When the views are this epic, a country or coatal stroll becomes a mini-adventure. It’s enough to turn even the most reluctant ramblers into fearless explorers. Especially if there’s an ice cream at the end…

Cwm Idwal, North Wales

What’s great about the Cwm Idwal walk is that it’s a (relatively) easy way of getting into the heart of Eryri's (Snowdonia) most dramatic mountain scenery. Cwm Idwal and its glacial lake were carved out by ice sheets, and it’s world-famous for its rock formations and rare plant life. The walk around Llyn Idwal is a doable challenge for smaller children; older teens, if suitably equipped, can opt for the scramble up the Devil’s Kitchen to Glyder Fawr. Handily, there’s a café, Ogwen Falls Snack Bar, at the start/end point.

Length: 3 miles (4.8km)

Time: 2 hours

A lake surrounded by mountains

Llyn Idwal, Cwm Idwal, Eryri (Snowdonia)

Precipice Walk, North Wales

There’s a bit of everything on the spectacular Precipice circular walk: woodland, meadows, lakeside – and of course the precipice part (don’t worry – it’s not as scary as it sounds). You’ll enjoy stupendous views down the Mawddach Estuary and of Eryri's (Snowdonia's) various mountain ranges.

Length: 3 miles (4.8km)

Time: 2 hours

Llangollen History Trail, North Wales

This action-packed lap of the Llangollen history trail and the Dee Valley manages to cram in Llangollen Canal, the Horseshoe Falls, Llantysilio Church, Valle Crucis Abbey, the imperious remains of Dinas Bran Castle – not to mention the pretty town itself.

Length: 6 miles (10km)

Time: 4 hours

Castle ruins.
The ruins of an old abbey, with reflection in water, on a sunny day.

Dinas Bran Castle and Valle Crucis Abbey, Denbighshire, North Wales

Carningli, West Wales

The ‘Mountain of Angels’ is actually the stump of a 450-million-year-old volcano, on which our Iron Age ancestors left the tumbledown remains of a fort. The views of the village of Newport from the summit are fantastic, and it’s easily reached from a handy layby. For a coastal alternative, take the Poppit Rocket bus from Newport to the Cwm yr Eglwys junction, and follow the footpath down to sea at Aberfforest. It’s a two hour ramble back to Newport, with an optional swim along the way.

Length: 2 miles (3km)

Time: 1 hour 30 minutes

Worm’s Head, West Wales

There’s something fabulously pirate-ish about the walk to Worm’s Head that children love: get the tides wrong and you’ll be marooned there (so please, read the safety board before trying it – it’s only safe for a couple of hours either side of low tide). There’s also a genuine old shipwreck on Rhossili’s jaw-dropping beach.

Length: 3.5 miles (5.6km)

Time: 1.5 hours

Worm's Head at sunset Rhossili.

Worm's Head, Gower, West Wales

Treffgarne Rocks, West Wales

Pembrokeshire is rightly famous for coastal walks, but if you’ve ever driven the A40 north of Haverfordwest, you’ll have spotted the volcanic Treffgarne Rocks, whose bizarre silhouettes dominate the horizon. Variously nicknamed Lion, Unicorn and Teddy Bear, they’re easily reached by small children – just head uphill from the Nant y Coy Mill. On the other side of the road, there’s also a lovely walk through the Treffgarne Gorge.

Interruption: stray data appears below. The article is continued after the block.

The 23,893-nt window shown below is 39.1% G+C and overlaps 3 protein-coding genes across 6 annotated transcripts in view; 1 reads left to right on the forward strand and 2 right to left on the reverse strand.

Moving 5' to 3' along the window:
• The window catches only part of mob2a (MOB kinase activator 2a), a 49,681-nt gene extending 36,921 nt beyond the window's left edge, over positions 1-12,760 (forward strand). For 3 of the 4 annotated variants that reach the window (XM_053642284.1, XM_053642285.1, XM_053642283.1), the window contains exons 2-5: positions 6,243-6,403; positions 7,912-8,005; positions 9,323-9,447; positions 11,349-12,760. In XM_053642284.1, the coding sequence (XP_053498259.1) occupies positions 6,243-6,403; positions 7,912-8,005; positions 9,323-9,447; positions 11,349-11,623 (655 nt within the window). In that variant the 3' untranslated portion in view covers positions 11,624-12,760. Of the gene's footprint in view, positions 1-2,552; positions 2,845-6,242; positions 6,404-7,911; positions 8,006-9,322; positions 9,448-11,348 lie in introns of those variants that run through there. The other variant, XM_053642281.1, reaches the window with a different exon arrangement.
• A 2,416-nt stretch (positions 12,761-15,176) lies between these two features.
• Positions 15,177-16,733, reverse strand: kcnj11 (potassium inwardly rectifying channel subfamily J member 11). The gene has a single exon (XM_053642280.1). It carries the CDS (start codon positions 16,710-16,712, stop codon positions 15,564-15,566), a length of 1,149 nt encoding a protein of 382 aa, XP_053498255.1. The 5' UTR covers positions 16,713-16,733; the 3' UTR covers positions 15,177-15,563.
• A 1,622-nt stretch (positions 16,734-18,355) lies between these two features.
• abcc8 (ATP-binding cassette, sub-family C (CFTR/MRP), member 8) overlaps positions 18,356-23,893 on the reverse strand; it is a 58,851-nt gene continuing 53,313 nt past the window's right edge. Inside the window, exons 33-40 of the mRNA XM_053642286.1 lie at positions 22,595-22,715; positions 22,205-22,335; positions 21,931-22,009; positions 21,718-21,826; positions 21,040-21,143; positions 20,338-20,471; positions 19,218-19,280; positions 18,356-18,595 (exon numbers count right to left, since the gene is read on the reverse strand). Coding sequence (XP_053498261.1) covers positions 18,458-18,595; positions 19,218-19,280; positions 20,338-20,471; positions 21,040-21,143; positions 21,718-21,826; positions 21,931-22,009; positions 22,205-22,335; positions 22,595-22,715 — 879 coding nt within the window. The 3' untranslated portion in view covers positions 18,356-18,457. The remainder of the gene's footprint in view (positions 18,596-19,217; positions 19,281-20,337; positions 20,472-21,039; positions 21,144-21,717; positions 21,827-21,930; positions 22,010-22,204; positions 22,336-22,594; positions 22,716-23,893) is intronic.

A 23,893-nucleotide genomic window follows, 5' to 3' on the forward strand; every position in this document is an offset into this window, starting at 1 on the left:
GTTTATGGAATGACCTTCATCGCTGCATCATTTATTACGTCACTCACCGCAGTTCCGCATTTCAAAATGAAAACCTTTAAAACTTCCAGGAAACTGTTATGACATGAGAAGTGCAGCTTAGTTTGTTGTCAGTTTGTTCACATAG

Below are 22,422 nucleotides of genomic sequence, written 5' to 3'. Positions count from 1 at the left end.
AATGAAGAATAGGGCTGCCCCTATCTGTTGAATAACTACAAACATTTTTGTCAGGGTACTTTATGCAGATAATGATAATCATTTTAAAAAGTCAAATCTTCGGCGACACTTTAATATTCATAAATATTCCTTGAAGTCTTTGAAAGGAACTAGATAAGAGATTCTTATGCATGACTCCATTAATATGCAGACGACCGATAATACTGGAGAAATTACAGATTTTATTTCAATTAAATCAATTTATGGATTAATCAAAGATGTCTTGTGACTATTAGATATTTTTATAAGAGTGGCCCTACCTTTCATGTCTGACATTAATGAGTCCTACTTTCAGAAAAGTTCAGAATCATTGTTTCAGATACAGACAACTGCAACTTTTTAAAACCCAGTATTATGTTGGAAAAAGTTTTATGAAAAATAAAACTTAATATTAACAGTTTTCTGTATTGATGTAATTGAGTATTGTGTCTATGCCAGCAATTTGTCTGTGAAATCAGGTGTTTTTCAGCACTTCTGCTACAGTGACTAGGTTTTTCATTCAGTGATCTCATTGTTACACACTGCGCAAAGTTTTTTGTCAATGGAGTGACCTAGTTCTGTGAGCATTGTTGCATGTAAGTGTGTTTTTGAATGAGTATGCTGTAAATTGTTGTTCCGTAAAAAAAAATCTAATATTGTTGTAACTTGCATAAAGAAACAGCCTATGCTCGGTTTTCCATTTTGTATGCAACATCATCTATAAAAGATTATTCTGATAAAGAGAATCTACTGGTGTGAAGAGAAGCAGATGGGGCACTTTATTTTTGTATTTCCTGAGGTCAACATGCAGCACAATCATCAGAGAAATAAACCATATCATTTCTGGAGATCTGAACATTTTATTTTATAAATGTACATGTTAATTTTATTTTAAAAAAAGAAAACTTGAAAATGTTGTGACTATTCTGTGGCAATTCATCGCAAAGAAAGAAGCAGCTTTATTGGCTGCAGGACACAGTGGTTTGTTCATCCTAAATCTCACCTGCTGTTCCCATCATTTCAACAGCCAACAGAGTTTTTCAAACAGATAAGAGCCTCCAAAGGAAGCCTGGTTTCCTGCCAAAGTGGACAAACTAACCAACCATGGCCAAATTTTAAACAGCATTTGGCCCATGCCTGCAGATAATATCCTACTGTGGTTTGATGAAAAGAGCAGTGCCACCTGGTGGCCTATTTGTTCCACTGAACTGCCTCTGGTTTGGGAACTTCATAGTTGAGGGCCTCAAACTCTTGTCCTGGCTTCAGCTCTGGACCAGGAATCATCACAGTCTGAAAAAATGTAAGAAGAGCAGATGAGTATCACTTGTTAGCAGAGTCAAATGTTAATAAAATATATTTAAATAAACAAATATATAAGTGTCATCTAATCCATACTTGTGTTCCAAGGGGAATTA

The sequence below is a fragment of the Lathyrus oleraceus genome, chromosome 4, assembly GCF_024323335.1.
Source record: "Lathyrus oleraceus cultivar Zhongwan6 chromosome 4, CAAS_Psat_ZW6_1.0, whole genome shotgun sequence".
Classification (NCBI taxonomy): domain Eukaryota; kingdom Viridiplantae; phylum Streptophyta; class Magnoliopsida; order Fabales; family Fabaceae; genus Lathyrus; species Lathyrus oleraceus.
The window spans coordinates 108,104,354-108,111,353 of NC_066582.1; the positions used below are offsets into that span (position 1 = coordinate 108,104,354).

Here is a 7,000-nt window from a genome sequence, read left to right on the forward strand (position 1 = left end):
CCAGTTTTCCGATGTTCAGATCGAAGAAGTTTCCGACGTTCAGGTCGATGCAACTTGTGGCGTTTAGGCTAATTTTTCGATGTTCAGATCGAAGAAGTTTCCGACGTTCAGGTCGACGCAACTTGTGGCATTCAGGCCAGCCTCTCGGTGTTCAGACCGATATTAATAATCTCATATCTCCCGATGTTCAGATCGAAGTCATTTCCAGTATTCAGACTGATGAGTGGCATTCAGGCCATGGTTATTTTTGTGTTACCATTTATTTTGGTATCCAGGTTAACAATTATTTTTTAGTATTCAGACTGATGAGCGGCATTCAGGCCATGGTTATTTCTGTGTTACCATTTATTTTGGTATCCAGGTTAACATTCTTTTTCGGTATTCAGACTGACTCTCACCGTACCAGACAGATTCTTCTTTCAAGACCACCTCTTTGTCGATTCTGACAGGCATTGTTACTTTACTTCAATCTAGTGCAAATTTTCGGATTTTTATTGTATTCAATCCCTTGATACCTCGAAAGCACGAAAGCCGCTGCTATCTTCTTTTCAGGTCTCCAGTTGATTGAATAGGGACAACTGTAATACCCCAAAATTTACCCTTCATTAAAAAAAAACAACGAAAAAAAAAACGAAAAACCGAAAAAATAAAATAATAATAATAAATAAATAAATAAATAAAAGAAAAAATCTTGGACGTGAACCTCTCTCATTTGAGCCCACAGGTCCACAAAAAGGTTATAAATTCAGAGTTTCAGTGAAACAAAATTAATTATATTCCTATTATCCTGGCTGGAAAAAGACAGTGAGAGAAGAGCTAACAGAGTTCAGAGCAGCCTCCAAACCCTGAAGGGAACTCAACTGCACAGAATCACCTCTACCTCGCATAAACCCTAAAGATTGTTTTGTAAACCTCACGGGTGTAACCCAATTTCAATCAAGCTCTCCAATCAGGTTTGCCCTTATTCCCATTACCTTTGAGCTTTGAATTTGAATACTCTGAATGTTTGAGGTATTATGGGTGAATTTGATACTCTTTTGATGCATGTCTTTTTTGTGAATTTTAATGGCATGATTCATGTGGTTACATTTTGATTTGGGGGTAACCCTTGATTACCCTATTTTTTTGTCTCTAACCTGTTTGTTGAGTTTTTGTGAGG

Length: 1.5 miles (2.5km)

Time: 1 hour 30 minutes

Aberporth to Tresaith, Mid Wales

The first section of this easy trail is wheelchair/pushchair friendly, so everyone can enjoy the clifftop views of Cardigan Bay (watch out for dolphins in summer) on route from Aberporth to Tresaith. The second half is a slightly more challenging descent into Tresaith, where a waterfall tumbles onto the far end of the beach.

Length: 2 miles (3.2km)

Time: 1 hour 30 minutes

Three children running in the shallows of the sea on a beach.

Aberporth beach, Ceredigion, Mid Wales

Elan Valley, Mid Wales

Pushchair-friendly Cnwch Wood is the easiest of the many walking trails around the dams and reservoirs of this vast wilderness. The nine-mile (13km) Elan Valley Trail is also flat and largely tarmacked, but probably best appreciated on two wheels: you can hire tag-alongs, trailers and child-seated bikes from the visitor centre.

Length: 1 mile (1.6km)

Time: 45 minutes

Image of a house in the middle of an autumnal forest, surrounded by mist

Elan Valley, Mid Wales

Skirrid Fawr, South Wales

Of the seven hills that surround Abergavenny, Skirrid Fawr offers the most rewarding walk for children. Head up from the car park through the woods, and follow the mountain’s spine to the ruined chapel on a summit which, during late summer, is thick with delicious whinberries.

Length: 4 miles (6.4km)

Time: 2.5 hours

Ogmore by Sea, South Wales

The Ogmore by Sea circular route takes in Ogmore Castle, the layered cliffs of the Glamorgan Heritage Coast, the walled gardens and ruins of Dunraven Castle, and the area’s best beach, Dunraven Bay at Southerndown. Another option is to take the stepping stones across the River Ogmore to the thatched village of Merthyr Mawr, beyond which lies the biggest range of sand dunes in Wales.

Length: 8 miles (13km)

Time: 4 hours

Family walking across stepping stones over Ogmore River.
two young females walking on stepping stones with castle ruins in the background.

Ogmore Castle, South Wales

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